North Sea gas production could protect customers from future price hikes, according to an industry body, as millions today face an increase in energy bills.
Regulator Ofgem announced in August that, from today, an increase in the energy price cap will have 15million customers see payments rise by an average of £139.
The increase is driven by a surge in prices over recent months, which OGUK said have risen 250% since January.
Global demand is expected to keep rising for the next two decades but using up the North Sea’s resources can help buffer customers from future shortages, the trade body said.
It comes after the Oil and Gas Authority (OGA) reported last week that North Sea production could be on course to wrap up by 2030 if no new fields are brought online, such as the controversial Cambo development.
OGUK Chief executive Deirdre Michie said: “More than 40% of our electricity is generated by gas and some 23m homes are heated by it so although gas use will decline it will be important for some years yet. The Climate Change Committee has allowed for this in its carbon budgets.
“Investing in our own gas resources can support the energy transition. Not doing so will lead to more imports, whether by tankers or pipeline. The gas reserves under our continental shelf could boost the UK’s energy security, protect consumers during the transition to low carbon energy and keep us on track towards our climate goals.”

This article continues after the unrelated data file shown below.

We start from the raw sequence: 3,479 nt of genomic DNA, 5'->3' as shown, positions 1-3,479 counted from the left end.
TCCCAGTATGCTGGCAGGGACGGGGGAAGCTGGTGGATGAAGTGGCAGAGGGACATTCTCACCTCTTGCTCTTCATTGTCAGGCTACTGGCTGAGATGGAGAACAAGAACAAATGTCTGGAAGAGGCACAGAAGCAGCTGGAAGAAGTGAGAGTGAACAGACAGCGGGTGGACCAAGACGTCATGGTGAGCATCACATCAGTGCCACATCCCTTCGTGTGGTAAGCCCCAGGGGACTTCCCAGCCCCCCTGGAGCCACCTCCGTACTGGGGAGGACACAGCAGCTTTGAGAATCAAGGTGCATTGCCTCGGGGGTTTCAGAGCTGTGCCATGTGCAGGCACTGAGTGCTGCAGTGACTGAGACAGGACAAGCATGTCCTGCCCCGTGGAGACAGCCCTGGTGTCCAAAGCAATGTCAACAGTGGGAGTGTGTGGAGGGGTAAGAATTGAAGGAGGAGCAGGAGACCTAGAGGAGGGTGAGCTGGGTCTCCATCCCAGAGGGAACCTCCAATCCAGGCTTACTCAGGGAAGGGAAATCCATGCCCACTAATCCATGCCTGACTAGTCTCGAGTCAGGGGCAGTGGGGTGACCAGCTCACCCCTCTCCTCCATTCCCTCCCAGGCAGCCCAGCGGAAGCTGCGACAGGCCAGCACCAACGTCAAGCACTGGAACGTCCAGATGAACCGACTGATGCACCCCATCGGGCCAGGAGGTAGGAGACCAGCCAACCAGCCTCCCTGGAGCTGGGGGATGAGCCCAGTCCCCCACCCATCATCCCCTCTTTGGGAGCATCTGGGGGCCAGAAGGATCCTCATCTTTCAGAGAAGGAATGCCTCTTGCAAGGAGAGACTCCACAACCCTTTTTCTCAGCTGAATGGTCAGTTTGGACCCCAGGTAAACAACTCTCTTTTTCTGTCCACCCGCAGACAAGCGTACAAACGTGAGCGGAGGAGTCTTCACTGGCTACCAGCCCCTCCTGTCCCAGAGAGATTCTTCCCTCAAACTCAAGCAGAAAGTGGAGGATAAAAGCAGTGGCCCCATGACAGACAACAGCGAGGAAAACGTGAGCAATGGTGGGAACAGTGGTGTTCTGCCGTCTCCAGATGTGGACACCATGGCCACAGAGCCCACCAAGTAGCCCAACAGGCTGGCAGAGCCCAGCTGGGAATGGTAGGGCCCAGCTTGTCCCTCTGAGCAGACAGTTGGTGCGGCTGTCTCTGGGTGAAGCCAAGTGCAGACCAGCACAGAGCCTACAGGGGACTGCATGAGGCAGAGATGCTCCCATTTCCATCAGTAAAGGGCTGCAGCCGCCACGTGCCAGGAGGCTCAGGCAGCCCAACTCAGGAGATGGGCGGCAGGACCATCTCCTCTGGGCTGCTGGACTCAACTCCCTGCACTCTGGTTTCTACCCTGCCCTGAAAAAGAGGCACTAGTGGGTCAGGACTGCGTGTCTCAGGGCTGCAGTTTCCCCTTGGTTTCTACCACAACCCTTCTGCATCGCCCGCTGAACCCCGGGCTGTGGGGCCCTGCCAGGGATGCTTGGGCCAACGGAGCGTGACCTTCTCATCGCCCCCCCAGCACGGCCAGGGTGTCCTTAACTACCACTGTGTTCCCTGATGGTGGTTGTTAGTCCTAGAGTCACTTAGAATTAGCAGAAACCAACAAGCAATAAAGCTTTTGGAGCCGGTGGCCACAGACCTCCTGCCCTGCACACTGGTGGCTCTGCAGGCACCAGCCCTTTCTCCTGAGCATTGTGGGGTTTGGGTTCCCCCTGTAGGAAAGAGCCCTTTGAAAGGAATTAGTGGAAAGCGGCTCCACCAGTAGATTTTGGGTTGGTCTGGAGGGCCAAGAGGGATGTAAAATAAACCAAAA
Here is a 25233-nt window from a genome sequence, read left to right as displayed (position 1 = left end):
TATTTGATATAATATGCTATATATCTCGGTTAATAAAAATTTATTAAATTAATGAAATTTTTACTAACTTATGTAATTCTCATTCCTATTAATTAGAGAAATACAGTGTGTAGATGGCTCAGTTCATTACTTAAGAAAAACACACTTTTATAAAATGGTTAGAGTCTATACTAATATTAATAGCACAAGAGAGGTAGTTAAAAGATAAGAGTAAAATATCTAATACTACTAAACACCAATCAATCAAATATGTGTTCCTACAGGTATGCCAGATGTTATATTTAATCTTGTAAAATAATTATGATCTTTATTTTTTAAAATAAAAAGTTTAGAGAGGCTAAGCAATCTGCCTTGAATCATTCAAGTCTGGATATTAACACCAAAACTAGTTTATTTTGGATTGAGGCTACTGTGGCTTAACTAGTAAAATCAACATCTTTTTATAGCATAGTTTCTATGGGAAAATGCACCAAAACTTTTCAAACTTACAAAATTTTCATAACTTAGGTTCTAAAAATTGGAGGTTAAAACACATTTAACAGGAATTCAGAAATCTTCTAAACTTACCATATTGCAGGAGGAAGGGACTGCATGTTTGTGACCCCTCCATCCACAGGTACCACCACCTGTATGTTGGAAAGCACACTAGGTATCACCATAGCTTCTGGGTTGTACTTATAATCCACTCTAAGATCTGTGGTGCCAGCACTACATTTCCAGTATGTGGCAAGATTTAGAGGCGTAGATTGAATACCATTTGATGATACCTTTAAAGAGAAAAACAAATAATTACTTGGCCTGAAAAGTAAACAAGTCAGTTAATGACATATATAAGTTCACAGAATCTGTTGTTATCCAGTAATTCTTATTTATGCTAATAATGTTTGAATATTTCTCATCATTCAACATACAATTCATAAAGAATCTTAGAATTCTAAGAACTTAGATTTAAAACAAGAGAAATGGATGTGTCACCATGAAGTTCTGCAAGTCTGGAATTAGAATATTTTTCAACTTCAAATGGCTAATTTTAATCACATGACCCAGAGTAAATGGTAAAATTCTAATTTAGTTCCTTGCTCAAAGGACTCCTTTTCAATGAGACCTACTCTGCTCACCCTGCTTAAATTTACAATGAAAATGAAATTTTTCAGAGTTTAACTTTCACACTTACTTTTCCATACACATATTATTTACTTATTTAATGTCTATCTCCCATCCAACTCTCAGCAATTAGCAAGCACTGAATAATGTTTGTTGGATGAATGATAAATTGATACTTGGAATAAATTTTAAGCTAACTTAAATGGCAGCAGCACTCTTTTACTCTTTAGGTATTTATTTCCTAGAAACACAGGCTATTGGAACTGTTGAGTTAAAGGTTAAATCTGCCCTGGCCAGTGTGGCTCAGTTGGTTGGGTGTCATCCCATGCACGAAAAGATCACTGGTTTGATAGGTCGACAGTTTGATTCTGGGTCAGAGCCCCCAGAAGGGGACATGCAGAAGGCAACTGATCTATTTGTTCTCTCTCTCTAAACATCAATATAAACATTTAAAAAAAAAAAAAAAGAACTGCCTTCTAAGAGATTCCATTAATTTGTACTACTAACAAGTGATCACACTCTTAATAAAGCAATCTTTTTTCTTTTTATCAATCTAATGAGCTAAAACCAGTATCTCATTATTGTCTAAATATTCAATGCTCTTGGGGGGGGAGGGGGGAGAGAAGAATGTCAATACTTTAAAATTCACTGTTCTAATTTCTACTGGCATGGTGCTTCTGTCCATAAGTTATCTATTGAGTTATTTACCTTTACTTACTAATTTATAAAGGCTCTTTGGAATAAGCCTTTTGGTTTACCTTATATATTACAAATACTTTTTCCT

According to Ofgem, those on default tariffs paying by direct debit will see an increase of £139 from £1,138 to £1277 due to the cap increase. Prepayment customers will see an increase of £153 from £1,156 to £1309.
Energy analyst firm DNV has predicted that global gas demand could rise globally through to 2041, and decline thereafter, so OGUK argues a similar surge could take place.
Around half of the UK’s gas supply comes from domestic production, which OGUK will highlight in its upcoming Energy Outlook Report later this month.
It will underline that there is enough gas to support the energy transition over the next 30 years, however “the ongoing demand for gas and oil requires continued investment” for indigenous resources, and that the current market situation “should provide an impetus” to address declining resources.